color book

How To Eat Color & Paint Who You Are, by Tilke Elkins is a lush picture book for kids of all ages about tasting color, making your own paint, and creating “color portraits” of the people you love!

Whether it makes you want to eat vegetables, liberates you to make your own art supplies, answers some of your pesky questions about the color blue, or gives you a new way of seeing yourself and the people around you, How To Eat Color & Paint Who You Are is about spreading love for the world we live in, by embracing the magic of color, inside and out.

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Jakesephina thinks in color words. She also gets hungry for colors, the colors of some of her favorite words, like gobble, or circumnavigate, or razzmatazz. When she’s hungry for color, she goes to the roof garden on top of her house, while her family is still asleep, and she assembled delicious color meals for her eyes and her mouth to eat. In the garden, she explores the color secrets of vegetables, and she puzzles over why there are so few blue foods.

She also shares some secrets of her own, like a trick for making a whole blue meal, what to do in a food color emergency, and how to make paint with things in your kitchen.

People have colors inside them too, Jakes says, colors you can see when you close your eyes and think of someone you know well. She shows you how to paint your colors, and how to give them wings, so they can fly around.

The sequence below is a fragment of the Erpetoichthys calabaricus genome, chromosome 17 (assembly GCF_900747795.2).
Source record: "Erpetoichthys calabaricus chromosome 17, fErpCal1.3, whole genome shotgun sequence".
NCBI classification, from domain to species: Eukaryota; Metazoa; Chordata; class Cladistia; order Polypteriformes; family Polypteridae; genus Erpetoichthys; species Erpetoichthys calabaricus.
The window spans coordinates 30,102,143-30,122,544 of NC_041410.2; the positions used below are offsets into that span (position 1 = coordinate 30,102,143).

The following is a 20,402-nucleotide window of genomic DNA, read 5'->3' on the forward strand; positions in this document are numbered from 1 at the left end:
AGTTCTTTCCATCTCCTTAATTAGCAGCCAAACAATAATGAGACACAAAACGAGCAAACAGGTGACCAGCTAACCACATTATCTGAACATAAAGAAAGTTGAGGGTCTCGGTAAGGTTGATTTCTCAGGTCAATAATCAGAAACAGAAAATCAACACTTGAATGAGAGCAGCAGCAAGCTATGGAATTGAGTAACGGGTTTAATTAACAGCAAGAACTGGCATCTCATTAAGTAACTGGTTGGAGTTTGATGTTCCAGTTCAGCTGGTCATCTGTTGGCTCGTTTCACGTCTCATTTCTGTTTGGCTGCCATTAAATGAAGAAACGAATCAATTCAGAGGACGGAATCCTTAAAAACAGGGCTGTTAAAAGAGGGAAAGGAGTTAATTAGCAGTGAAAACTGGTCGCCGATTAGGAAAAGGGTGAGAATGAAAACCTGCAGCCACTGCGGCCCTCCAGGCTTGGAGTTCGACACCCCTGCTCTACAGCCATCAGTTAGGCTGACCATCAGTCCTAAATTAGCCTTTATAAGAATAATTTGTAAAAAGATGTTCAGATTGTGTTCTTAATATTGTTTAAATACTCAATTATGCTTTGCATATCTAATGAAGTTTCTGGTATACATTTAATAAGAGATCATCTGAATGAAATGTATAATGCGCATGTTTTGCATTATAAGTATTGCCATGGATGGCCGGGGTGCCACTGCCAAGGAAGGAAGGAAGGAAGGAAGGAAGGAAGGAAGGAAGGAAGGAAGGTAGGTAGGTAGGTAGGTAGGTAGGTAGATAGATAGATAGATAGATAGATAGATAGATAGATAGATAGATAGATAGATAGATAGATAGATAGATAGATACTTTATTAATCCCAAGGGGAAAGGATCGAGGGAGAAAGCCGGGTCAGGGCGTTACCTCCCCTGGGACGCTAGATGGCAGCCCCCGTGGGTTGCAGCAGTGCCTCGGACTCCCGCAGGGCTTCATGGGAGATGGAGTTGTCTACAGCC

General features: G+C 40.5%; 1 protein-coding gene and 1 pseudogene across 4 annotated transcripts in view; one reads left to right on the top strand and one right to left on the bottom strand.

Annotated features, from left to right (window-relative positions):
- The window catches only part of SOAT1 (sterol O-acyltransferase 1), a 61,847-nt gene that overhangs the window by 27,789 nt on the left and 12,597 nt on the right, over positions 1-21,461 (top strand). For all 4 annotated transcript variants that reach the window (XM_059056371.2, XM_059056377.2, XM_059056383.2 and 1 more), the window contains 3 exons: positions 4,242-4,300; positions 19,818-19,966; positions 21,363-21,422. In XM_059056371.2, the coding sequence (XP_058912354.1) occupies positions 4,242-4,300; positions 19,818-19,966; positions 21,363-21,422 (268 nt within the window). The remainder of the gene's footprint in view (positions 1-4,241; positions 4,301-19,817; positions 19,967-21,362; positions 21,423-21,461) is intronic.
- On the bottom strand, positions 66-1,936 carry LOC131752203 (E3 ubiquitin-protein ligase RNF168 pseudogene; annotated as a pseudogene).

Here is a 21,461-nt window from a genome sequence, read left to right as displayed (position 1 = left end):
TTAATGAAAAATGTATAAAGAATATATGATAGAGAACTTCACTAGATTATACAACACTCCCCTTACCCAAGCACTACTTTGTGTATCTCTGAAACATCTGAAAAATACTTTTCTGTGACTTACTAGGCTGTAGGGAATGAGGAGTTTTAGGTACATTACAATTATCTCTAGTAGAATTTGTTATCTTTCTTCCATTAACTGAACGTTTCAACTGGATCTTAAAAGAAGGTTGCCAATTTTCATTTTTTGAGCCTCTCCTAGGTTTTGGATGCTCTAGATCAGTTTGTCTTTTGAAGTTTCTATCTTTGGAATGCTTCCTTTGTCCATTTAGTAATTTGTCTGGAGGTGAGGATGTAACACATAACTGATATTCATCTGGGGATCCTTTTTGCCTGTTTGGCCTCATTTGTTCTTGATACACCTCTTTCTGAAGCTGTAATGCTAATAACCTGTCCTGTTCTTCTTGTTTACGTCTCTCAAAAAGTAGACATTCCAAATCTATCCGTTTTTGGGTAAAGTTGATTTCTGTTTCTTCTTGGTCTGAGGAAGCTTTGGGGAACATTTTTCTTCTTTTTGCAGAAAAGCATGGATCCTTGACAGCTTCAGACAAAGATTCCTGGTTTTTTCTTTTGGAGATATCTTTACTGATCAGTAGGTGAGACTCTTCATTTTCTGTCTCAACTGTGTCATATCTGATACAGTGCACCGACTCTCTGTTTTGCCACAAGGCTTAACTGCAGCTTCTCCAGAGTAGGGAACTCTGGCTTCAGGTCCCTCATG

How to Eat Color & Paint Who You Are is more like a playdate with an unusual child in a lush, mysterious, color-filled world, than a how-to book. But while you’re immersed in the pleasures of color, and the secrets hidden in Jakes’s floating house, you just might learn a thing or two along the way.

Jakesephina was inspired by a character in All Round, “a radical magazine for children ages one to 100 and up,” conceived and illustrated by author Tilke Elkins between 1999 and 2005. .

A Note About Synesthesia

Jakesephina, the book’s main character, describes each letter in her name as having a specific color. When Elkins was little, she thought everyone’s letters and numbers had colors. It wasn’t until later that she found out there’s a name for the ‘condition’  she shares with both her parents: synesthesia. Synesthesia just means ‘the joining of senses.’ Science likes to make it seem as though synesthetes are rare and unusual.  But Elkins has serious doubts about this, having met LOTS of people with synesthesia. People have synesthesia in many different ways. 

Whether you “have it” or not, it’s a really good metaphor that shows the ways that impressions and sensations can connect poetically. :)

And if you feel particular kinship with Jakes because your letters do have colors too — then right on! High five.